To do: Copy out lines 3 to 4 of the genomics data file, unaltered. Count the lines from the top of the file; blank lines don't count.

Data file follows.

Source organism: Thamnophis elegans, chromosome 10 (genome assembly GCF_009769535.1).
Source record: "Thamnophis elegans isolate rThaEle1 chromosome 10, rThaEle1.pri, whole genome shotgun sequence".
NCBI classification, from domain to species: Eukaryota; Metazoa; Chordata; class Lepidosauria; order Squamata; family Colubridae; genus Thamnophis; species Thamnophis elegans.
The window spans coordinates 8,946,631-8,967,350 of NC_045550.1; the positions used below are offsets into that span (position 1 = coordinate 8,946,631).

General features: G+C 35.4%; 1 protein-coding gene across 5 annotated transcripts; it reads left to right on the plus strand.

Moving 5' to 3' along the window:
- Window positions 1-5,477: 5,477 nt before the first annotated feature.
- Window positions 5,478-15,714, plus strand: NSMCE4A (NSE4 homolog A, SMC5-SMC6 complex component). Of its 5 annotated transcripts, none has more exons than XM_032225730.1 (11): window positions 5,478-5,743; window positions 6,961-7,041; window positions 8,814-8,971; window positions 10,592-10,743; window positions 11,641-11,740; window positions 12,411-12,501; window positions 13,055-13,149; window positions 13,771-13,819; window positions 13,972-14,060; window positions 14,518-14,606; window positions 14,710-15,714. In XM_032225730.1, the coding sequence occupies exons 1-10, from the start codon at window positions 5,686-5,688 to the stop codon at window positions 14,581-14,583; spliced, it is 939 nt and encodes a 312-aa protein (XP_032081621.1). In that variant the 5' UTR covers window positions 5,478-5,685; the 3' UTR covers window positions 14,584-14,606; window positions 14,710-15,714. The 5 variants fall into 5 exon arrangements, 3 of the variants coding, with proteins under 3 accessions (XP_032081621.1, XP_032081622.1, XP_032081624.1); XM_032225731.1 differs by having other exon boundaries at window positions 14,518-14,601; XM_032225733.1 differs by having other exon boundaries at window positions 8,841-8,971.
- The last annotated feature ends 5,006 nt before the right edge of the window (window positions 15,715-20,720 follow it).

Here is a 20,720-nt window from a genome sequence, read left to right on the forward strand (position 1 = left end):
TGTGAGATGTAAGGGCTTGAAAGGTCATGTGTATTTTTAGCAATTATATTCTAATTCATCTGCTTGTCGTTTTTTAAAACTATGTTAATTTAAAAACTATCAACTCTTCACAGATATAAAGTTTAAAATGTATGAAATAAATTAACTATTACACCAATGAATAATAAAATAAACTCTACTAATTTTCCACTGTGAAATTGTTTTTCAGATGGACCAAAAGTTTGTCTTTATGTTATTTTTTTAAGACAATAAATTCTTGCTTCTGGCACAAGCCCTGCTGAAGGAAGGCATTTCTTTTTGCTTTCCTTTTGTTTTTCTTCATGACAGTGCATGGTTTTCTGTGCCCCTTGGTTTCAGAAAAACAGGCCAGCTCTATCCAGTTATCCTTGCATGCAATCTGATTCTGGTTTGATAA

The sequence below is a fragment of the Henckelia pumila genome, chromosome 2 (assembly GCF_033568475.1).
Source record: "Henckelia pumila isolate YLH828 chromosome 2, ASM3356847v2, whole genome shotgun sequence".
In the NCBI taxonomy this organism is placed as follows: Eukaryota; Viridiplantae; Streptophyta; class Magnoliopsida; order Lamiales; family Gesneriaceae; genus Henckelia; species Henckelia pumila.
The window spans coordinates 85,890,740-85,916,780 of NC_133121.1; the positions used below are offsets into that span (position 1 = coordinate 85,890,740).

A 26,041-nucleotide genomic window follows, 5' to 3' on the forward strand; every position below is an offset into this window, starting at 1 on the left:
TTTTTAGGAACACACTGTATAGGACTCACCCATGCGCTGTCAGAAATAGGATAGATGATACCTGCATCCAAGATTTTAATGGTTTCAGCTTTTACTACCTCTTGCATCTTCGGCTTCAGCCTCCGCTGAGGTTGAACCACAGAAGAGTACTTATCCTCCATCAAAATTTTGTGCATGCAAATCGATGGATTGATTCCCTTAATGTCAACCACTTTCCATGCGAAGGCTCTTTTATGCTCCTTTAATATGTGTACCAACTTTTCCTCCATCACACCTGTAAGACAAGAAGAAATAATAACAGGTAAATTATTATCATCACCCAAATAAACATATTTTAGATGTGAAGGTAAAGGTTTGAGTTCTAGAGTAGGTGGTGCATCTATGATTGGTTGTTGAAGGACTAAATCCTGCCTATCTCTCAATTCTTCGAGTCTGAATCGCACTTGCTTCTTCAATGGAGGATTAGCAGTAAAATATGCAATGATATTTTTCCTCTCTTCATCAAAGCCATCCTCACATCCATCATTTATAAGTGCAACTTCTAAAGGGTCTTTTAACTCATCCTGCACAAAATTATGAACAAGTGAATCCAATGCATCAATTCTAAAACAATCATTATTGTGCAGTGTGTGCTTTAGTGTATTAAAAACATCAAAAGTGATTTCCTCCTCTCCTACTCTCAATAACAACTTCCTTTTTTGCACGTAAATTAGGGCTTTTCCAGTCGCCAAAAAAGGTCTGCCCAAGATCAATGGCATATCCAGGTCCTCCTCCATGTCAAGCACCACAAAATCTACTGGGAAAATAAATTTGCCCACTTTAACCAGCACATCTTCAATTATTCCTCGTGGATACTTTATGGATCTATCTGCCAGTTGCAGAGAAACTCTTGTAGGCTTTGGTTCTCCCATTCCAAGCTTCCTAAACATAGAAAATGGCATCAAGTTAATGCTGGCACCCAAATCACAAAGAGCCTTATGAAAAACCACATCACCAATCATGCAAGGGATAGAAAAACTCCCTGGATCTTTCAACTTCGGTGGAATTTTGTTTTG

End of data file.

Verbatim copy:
NCBI classification, from domain to species: Eukaryota; Metazoa; Chordata; class Lepidosauria; order Squamata; family Colubridae; genus Thamnophis; species Thamnophis elegans.
The window spans coordinates 8,946,631-8,967,350 of NC_045550.1; the positions used below are offsets into that span (position 1 = coordinate 8,946,631).